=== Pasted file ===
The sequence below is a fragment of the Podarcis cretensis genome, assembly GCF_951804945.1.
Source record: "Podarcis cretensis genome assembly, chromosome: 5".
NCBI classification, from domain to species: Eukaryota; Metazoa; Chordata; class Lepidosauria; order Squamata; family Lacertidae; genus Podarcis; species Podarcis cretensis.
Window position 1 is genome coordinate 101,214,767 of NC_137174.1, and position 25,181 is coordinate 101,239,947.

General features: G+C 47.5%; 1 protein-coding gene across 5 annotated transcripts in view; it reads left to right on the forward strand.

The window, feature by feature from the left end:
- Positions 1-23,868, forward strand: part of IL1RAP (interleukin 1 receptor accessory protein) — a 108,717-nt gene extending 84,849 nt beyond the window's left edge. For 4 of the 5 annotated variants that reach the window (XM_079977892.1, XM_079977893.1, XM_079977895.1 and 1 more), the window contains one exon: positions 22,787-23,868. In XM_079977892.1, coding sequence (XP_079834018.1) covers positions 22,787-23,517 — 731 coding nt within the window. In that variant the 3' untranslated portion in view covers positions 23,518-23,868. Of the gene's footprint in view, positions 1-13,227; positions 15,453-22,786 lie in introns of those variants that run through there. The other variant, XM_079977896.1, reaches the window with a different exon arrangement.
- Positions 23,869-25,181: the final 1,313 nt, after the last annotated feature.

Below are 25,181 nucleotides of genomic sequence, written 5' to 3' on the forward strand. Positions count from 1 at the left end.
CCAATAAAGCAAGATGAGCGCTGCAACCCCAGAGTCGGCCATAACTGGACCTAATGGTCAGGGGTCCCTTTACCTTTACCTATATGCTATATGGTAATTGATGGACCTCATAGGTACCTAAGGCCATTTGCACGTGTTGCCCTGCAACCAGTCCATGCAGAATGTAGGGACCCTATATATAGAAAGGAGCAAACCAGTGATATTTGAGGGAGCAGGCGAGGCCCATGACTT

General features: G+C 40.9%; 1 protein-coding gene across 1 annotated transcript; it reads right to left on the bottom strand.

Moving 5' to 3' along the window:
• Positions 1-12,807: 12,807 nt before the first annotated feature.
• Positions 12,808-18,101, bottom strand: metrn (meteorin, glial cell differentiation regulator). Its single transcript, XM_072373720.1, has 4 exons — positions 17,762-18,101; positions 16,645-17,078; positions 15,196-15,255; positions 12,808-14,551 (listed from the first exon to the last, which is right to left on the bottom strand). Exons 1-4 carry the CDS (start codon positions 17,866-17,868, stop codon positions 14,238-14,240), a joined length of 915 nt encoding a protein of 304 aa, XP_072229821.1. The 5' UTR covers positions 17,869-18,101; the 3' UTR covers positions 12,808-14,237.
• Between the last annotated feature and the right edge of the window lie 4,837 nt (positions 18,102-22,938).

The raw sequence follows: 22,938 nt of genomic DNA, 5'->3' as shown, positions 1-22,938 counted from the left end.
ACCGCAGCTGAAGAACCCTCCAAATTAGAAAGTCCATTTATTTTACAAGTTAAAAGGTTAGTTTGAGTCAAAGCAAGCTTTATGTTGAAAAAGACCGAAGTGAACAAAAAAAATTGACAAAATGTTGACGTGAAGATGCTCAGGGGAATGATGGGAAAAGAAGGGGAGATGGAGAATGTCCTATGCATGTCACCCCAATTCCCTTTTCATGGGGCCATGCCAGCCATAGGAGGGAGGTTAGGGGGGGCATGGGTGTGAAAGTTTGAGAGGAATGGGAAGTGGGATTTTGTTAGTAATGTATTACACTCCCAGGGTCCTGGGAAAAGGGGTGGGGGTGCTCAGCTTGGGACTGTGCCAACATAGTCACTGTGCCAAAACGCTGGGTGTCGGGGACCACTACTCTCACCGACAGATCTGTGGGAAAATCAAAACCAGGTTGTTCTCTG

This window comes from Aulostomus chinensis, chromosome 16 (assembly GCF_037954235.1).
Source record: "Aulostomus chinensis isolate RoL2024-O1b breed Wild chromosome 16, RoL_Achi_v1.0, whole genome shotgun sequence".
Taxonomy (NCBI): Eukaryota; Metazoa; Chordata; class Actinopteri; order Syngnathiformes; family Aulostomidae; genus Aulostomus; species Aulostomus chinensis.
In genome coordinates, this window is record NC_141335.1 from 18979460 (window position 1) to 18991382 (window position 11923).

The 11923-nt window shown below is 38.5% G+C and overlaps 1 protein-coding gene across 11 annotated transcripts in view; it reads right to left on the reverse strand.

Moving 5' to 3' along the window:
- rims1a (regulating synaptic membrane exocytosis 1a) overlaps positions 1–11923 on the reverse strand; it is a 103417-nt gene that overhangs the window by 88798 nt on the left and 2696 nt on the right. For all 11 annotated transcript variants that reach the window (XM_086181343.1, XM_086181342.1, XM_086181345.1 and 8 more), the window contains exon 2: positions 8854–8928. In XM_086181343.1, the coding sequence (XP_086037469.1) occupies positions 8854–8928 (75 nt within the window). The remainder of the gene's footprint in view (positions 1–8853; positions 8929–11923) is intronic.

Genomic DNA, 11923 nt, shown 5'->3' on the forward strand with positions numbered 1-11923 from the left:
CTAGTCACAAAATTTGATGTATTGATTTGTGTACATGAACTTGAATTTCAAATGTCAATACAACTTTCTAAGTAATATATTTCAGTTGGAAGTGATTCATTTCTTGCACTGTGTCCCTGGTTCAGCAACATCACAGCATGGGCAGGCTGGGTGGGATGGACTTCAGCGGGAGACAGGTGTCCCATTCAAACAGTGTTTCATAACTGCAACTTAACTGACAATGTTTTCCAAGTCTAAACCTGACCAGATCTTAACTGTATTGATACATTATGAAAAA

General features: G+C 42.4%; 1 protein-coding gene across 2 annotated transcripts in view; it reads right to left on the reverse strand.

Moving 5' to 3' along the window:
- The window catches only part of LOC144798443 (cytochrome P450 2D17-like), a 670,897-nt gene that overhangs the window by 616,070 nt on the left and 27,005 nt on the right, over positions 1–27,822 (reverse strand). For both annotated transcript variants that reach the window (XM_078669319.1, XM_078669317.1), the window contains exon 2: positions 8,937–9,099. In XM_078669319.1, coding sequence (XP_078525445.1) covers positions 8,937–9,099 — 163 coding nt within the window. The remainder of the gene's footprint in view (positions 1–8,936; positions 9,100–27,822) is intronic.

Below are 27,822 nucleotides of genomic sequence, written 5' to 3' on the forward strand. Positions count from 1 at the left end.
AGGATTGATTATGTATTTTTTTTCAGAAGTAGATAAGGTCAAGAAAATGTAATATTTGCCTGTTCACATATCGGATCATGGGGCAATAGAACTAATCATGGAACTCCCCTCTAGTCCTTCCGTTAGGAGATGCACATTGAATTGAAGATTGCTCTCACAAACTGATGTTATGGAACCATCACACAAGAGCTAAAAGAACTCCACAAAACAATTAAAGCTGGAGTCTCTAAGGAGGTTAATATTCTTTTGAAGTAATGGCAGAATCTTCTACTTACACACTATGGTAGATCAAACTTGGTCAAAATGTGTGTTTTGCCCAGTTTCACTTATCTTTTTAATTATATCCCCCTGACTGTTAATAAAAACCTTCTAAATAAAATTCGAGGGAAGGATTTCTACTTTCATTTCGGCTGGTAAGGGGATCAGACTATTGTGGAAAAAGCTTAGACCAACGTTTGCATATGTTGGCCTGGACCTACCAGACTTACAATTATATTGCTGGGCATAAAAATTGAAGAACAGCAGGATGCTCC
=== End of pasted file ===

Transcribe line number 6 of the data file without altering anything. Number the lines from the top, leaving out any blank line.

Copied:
The window, feature by feature from the left end: